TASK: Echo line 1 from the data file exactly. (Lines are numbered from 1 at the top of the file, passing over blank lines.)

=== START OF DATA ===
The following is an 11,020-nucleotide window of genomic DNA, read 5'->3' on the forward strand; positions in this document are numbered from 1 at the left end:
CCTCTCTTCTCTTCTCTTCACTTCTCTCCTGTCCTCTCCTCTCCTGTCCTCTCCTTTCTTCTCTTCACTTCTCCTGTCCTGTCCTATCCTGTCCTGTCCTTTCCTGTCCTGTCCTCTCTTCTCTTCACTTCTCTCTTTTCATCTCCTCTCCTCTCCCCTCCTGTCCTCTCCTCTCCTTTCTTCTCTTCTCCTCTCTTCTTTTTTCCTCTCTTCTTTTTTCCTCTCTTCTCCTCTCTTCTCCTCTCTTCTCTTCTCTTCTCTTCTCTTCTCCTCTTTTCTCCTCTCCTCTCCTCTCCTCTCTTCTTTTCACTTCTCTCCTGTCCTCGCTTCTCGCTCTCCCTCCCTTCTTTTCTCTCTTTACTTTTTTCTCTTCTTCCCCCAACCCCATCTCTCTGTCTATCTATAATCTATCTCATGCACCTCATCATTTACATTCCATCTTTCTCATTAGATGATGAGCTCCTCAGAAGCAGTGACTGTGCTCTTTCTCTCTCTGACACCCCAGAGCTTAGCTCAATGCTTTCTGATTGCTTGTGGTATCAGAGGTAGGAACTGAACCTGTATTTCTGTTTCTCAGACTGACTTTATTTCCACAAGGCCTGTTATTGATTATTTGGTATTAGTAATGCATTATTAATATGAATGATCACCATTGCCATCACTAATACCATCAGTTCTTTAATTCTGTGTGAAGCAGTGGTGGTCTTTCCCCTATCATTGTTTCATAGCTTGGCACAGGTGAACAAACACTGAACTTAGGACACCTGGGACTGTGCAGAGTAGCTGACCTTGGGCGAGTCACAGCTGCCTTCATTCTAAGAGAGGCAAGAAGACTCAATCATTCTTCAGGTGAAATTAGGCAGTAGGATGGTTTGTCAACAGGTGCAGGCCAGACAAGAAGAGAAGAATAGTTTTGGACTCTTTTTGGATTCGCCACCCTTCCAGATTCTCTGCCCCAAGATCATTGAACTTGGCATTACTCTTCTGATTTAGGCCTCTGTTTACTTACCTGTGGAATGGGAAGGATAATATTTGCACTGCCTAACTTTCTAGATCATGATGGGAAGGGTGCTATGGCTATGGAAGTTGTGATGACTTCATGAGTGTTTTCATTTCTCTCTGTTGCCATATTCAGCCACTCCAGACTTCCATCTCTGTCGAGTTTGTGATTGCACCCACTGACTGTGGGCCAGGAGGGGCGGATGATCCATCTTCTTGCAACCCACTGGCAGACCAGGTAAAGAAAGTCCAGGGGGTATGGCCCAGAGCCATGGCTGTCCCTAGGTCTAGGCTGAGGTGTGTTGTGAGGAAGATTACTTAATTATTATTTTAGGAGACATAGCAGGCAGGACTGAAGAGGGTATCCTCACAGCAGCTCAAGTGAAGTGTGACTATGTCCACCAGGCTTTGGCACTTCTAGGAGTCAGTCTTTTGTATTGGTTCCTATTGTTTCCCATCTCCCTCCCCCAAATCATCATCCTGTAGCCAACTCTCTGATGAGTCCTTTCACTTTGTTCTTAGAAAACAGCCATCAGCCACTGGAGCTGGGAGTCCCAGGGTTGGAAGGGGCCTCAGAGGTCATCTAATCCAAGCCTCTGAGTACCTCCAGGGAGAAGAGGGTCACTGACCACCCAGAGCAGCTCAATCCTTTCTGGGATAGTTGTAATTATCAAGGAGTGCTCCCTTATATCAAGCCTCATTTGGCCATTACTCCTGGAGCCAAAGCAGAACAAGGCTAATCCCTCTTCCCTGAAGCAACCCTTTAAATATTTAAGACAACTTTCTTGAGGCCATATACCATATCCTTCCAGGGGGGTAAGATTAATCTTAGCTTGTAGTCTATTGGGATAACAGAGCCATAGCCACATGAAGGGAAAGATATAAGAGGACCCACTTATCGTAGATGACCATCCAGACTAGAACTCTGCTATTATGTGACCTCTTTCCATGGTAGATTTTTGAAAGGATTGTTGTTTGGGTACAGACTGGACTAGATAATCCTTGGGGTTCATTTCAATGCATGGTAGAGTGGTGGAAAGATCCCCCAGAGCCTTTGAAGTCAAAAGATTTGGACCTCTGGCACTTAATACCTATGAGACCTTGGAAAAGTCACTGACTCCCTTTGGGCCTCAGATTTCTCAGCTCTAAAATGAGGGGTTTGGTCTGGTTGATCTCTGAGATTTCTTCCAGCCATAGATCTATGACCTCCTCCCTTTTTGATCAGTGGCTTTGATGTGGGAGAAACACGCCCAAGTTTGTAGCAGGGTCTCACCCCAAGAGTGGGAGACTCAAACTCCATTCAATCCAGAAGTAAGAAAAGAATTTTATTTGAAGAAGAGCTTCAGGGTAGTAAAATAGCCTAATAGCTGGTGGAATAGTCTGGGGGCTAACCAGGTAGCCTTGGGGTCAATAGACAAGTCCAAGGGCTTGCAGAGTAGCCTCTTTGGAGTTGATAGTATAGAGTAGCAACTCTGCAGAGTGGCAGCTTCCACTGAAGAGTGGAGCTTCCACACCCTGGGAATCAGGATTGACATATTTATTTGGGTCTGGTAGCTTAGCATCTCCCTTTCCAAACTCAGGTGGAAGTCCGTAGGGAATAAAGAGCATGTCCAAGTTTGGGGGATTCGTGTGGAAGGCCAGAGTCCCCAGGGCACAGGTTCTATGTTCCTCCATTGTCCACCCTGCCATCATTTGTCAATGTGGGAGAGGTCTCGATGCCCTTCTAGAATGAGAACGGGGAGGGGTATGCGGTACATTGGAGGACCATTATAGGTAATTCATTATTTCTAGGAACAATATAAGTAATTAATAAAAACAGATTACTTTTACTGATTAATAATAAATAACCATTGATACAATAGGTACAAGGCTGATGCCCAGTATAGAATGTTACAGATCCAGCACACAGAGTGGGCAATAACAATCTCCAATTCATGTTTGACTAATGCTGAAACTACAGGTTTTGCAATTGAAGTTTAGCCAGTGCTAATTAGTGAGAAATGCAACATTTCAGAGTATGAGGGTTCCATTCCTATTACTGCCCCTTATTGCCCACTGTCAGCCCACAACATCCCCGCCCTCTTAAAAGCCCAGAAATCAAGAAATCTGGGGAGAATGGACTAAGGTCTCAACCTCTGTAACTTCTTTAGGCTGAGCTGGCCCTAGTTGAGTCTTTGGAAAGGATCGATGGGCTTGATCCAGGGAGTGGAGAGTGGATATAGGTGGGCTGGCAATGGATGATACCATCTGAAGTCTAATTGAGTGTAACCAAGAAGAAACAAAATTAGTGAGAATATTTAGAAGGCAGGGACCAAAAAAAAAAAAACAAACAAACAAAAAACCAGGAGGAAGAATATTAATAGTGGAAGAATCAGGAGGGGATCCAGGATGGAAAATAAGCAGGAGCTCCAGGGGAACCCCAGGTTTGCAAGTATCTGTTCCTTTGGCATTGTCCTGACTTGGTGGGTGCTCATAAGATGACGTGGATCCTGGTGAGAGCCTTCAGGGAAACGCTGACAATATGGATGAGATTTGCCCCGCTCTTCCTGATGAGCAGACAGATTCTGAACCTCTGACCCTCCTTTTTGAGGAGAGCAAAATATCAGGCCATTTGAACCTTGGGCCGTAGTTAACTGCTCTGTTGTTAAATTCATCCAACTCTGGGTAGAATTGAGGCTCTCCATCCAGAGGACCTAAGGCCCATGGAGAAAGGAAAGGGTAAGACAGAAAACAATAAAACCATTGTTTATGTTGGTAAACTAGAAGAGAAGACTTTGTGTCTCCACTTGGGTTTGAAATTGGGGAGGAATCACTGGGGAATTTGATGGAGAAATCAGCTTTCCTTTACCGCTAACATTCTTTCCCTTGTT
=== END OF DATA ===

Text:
The following is an 11,020-nucleotide window of genomic DNA, read 5'->3' on the forward strand; positions in this document are numbered from 1 at the left end: